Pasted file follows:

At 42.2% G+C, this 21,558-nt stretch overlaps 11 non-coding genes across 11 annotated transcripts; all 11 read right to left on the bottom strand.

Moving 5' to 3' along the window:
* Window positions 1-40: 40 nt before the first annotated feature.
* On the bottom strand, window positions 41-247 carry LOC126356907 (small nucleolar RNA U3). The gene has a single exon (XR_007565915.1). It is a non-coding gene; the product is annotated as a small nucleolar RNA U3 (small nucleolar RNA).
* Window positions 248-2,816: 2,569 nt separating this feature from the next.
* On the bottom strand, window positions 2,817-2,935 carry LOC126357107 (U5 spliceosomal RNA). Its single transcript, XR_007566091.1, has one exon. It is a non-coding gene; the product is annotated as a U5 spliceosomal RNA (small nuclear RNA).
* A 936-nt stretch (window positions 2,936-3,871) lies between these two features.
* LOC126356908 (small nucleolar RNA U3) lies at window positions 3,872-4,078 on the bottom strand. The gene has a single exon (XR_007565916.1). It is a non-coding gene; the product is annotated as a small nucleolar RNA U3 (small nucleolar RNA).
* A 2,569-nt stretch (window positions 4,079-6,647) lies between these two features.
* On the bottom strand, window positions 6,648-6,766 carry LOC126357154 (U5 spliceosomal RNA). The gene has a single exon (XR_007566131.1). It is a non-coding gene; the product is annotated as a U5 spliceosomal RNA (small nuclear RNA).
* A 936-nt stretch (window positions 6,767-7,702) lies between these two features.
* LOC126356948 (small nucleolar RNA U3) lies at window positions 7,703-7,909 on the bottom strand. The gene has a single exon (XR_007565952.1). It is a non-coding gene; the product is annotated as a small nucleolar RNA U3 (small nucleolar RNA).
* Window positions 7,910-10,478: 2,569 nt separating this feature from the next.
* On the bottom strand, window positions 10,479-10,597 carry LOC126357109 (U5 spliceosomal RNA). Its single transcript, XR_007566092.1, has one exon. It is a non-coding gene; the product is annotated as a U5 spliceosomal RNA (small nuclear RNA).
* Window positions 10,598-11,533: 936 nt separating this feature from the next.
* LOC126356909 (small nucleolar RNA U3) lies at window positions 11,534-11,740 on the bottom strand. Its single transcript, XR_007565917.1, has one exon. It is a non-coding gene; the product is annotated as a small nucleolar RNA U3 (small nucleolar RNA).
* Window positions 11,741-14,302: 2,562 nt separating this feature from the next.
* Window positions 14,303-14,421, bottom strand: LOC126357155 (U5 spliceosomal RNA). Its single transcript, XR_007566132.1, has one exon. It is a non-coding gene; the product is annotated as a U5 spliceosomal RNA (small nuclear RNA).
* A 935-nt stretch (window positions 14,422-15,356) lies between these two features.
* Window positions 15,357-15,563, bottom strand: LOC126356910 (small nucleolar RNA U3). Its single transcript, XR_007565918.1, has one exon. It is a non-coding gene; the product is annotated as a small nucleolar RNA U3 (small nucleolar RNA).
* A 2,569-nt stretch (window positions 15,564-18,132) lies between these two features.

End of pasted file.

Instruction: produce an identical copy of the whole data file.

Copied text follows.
At 42.2% G+C, this 21,558-nt stretch overlaps 11 non-coding genes across 11 annotated transcripts; all 11 read right to left on the bottom strand.

Moving 5' to 3' along the window:
* Window positions 1-40: 40 nt before the first annotated feature.
* On the bottom strand, window positions 41-247 carry LOC126356907 (small nucleolar RNA U3). The gene has a single exon (XR_007565915.1). It is a non-coding gene; the product is annotated as a small nucleolar RNA U3 (small nucleolar RNA).
* Window positions 248-2,816: 2,569 nt separating this feature from the next.
* On the bottom strand, window positions 2,817-2,935 carry LOC126357107 (U5 spliceosomal RNA). Its single transcript, XR_007566091.1, has one exon. It is a non-coding gene; the product is annotated as a U5 spliceosomal RNA (small nuclear RNA).
* A 936-nt stretch (window positions 2,936-3,871) lies between these two features.
* LOC126356908 (small nucleolar RNA U3) lies at window positions 3,872-4,078 on the bottom strand. The gene has a single exon (XR_007565916.1). It is a non-coding gene; the product is annotated as a small nucleolar RNA U3 (small nucleolar RNA).
* A 2,569-nt stretch (window positions 4,079-6,647) lies between these two features.
* On the bottom strand, window positions 6,648-6,766 carry LOC126357154 (U5 spliceosomal RNA). The gene has a single exon (XR_007566131.1). It is a non-coding gene; the product is annotated as a U5 spliceosomal RNA (small nuclear RNA).
* A 936-nt stretch (window positions 6,767-7,702) lies between these two features.
* LOC126356948 (small nucleolar RNA U3) lies at window positions 7,703-7,909 on the bottom strand. The gene has a single exon (XR_007565952.1). It is a non-coding gene; the product is annotated as a small nucleolar RNA U3 (small nucleolar RNA).
* Window positions 7,910-10,478: 2,569 nt separating this feature from the next.
* On the bottom strand, window positions 10,479-10,597 carry LOC126357109 (U5 spliceosomal RNA). Its single transcript, XR_007566092.1, has one exon. It is a non-coding gene; the product is annotated as a U5 spliceosomal RNA (small nuclear RNA).
* Window positions 10,598-11,533: 936 nt separating this feature from the next.
* LOC126356909 (small nucleolar RNA U3) lies at window positions 11,534-11,740 on the bottom strand. Its single transcript, XR_007565917.1, has one exon. It is a non-coding gene; the product is annotated as a small nucleolar RNA U3 (small nucleolar RNA).
* Window positions 11,741-14,302: 2,562 nt separating this feature from the next.
* Window positions 14,303-14,421, bottom strand: LOC126357155 (U5 spliceosomal RNA). Its single transcript, XR_007566132.1, has one exon. It is a non-coding gene; the product is annotated as a U5 spliceosomal RNA (small nuclear RNA).
* A 935-nt stretch (window positions 14,422-15,356) lies between these two features.
* Window positions 15,357-15,563, bottom strand: LOC126356910 (small nucleolar RNA U3). Its single transcript, XR_007565918.1, has one exon. It is a non-coding gene; the product is annotated as a small nucleolar RNA U3 (small nucleolar RNA).
* A 2,569-nt stretch (window positions 15,564-18,132) lies between these two features.